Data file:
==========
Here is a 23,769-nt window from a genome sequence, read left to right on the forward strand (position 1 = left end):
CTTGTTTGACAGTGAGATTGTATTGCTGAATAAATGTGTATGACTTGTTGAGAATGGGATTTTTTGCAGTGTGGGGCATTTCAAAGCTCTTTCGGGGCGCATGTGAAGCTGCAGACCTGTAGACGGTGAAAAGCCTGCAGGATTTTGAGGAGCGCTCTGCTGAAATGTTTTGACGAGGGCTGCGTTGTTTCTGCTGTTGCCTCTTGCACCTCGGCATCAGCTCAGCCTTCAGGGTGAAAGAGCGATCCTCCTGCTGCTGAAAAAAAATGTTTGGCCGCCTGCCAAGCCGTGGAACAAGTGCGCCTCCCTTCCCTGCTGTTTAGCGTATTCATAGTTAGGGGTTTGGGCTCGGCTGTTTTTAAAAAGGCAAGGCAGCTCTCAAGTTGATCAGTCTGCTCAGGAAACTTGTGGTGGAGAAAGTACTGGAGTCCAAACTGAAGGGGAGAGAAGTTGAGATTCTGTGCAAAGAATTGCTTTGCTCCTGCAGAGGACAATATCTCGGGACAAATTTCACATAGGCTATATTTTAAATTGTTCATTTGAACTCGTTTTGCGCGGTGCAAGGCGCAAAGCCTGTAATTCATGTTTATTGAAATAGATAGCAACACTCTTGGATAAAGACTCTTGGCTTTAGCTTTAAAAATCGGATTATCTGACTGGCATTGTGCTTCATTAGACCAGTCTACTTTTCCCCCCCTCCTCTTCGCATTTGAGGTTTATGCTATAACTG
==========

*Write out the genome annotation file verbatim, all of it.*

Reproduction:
Here is a 23,769-nt window from a genome sequence, read left to right on the forward strand (position 1 = left end):
CTTGTTTGACAGTGAGATTGTATTGCTGAATAAATGTGTATGACTTGTTGAGAATGGGATTTTTTGCAGTGTGGGGCATTTCAAAGCTCTTTCGGGGCGCATGTGAAGCTGCAGACCTGTAGACGGTGAAAAGCCTGCAGGATTTTGAGGAGCGCTCTGCTGAAATGTTTTGACGAGGGCTGCGTTGTTTCTGCTGTTGCCTCTTGCACCTCGGCATCAGCTCAGCCTTCAGGGTGAAAGAGCGATCCTCCTGCTGCTGAAAAAAAATGTTTGGCCGCCTGCCAAGCCGTGGAACAAGTGCGCCTCCCTTCCCTGCTGTTTAGCGTATTCATAGTTAGGGGTTTGGGCTCGGCTGTTTTTAAAAAGGCAAGGCAGCTCTCAAGTTGATCAGTCTGCTCAGGAAACTTGTGGTGGAGAAAGTACTGGAGTCCAAACTGAAGGGGAGAGAAGTTGAGATTCTGTGCAAAGAATTGCTTTGCTCCTGCAGAGGACAATATCTCGGGACAAATTTCACATAGGCTATATTTTAAATTGTTCATTTGAACTCGTTTTGCGCGGTGCAAGGCGCAAAGCCTGTAATTCATGTTTATTGAAATAGATAGCAACACTCTTGGATAAAGACTCTTGGCTTTAGCTTTAAAAATCGGATTATCTGACTGGCATTGTGCTTCATTAGACCAGTCTACTTTTCCCCCCCTCCTCTTCGCATTTGAGGTTTATGCTATAACTG